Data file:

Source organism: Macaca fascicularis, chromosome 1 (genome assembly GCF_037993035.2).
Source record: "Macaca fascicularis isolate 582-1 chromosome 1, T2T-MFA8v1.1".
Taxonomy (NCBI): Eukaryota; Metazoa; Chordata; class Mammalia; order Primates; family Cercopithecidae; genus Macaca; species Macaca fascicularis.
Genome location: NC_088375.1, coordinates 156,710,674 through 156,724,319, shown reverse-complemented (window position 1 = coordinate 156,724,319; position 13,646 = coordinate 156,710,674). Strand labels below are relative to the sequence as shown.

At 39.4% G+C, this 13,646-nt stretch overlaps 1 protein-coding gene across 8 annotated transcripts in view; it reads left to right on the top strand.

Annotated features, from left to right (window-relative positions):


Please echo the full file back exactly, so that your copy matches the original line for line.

Source organism: Macaca fascicularis, chromosome 1 (genome assembly GCF_037993035.2).
Source record: "Macaca fascicularis isolate 582-1 chromosome 1, T2T-MFA8v1.1".
Taxonomy (NCBI): Eukaryota; Metazoa; Chordata; class Mammalia; order Primates; family Cercopithecidae; genus Macaca; species Macaca fascicularis.
Genome location: NC_088375.1, coordinates 156,710,674 through 156,724,319, shown reverse-complemented (window position 1 = coordinate 156,724,319; position 13,646 = coordinate 156,710,674). Strand labels below are relative to the sequence as shown.

At 39.4% G+C, this 13,646-nt stretch overlaps 1 protein-coding gene across 8 annotated transcripts in view; it reads left to right on the top strand.

Annotated features, from left to right (window-relative positions):